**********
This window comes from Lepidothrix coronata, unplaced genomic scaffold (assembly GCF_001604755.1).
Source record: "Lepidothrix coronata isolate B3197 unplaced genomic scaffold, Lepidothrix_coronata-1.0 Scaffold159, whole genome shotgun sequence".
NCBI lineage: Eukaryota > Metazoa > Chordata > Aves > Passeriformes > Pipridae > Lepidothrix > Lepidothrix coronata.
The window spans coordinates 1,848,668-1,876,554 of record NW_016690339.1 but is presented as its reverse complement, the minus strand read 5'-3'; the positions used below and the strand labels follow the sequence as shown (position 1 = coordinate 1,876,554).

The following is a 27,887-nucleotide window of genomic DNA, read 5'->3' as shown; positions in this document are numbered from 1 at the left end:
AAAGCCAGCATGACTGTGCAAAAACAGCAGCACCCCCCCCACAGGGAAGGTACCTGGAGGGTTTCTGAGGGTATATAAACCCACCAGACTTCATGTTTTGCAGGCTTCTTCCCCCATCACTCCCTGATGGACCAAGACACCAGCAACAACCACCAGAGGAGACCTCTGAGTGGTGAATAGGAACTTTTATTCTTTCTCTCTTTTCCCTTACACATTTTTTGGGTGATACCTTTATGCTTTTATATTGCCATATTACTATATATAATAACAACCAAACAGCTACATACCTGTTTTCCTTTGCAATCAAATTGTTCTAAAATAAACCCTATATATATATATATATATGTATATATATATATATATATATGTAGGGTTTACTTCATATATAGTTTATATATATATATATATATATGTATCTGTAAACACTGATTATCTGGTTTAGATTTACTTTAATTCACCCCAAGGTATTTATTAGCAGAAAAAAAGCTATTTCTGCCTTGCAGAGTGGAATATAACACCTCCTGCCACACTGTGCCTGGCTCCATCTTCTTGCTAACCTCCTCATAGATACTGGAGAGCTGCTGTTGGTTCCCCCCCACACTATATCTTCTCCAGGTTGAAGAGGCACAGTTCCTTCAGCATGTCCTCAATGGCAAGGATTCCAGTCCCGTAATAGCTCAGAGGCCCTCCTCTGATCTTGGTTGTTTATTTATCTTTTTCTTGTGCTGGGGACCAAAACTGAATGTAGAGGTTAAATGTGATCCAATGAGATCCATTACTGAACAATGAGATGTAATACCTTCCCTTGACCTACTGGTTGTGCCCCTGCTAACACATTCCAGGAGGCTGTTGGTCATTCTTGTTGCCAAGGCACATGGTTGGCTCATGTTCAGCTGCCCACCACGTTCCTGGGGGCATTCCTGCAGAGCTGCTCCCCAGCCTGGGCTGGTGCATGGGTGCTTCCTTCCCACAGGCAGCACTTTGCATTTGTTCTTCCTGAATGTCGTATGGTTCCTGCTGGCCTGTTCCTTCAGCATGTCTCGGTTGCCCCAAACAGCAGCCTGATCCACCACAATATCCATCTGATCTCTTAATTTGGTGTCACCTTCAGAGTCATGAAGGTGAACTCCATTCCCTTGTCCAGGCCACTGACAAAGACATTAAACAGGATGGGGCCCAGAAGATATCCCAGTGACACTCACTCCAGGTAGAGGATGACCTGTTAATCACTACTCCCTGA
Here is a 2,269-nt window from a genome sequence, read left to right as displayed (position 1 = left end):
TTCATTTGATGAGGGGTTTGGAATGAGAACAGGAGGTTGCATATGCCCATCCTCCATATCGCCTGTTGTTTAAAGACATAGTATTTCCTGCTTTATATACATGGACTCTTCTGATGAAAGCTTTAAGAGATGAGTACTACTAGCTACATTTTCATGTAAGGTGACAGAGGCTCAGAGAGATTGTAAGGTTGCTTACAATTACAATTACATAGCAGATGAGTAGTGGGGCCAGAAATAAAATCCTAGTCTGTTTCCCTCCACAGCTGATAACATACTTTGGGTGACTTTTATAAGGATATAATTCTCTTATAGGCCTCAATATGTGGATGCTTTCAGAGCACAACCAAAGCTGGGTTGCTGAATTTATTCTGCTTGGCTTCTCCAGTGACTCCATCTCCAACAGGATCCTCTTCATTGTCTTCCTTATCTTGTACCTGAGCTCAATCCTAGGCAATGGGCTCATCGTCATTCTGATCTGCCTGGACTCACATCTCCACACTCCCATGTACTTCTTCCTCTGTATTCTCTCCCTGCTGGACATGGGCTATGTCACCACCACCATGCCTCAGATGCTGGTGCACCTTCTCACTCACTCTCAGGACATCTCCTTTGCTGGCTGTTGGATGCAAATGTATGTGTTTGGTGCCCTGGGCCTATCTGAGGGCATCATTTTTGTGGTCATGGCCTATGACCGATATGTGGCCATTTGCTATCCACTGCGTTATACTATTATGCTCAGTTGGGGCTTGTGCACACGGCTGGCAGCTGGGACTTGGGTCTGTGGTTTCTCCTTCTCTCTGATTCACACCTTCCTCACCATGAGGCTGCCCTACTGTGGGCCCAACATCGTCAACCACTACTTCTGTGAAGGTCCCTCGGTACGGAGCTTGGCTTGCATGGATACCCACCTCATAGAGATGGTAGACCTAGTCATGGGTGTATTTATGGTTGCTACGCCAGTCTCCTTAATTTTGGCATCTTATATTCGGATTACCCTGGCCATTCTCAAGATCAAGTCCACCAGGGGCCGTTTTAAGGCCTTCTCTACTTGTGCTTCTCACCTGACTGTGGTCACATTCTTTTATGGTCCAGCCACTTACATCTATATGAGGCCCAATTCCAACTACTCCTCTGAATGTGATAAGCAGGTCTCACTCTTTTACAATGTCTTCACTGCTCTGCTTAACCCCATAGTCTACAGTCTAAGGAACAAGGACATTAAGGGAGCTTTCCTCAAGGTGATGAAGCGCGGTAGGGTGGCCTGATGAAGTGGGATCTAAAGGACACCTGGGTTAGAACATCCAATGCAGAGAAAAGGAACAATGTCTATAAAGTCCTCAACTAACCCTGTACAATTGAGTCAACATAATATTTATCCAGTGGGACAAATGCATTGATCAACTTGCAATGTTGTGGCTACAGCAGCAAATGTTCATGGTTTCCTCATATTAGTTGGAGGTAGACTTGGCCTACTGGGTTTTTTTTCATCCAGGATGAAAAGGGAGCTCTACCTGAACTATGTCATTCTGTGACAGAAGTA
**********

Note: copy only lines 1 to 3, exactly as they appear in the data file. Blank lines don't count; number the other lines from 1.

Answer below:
This window comes from Lepidothrix coronata, unplaced genomic scaffold (assembly GCF_001604755.1).
Source record: "Lepidothrix coronata isolate B3197 unplaced genomic scaffold, Lepidothrix_coronata-1.0 Scaffold159, whole genome shotgun sequence".
NCBI lineage: Eukaryota > Metazoa > Chordata > Aves > Passeriformes > Pipridae > Lepidothrix > Lepidothrix coronata.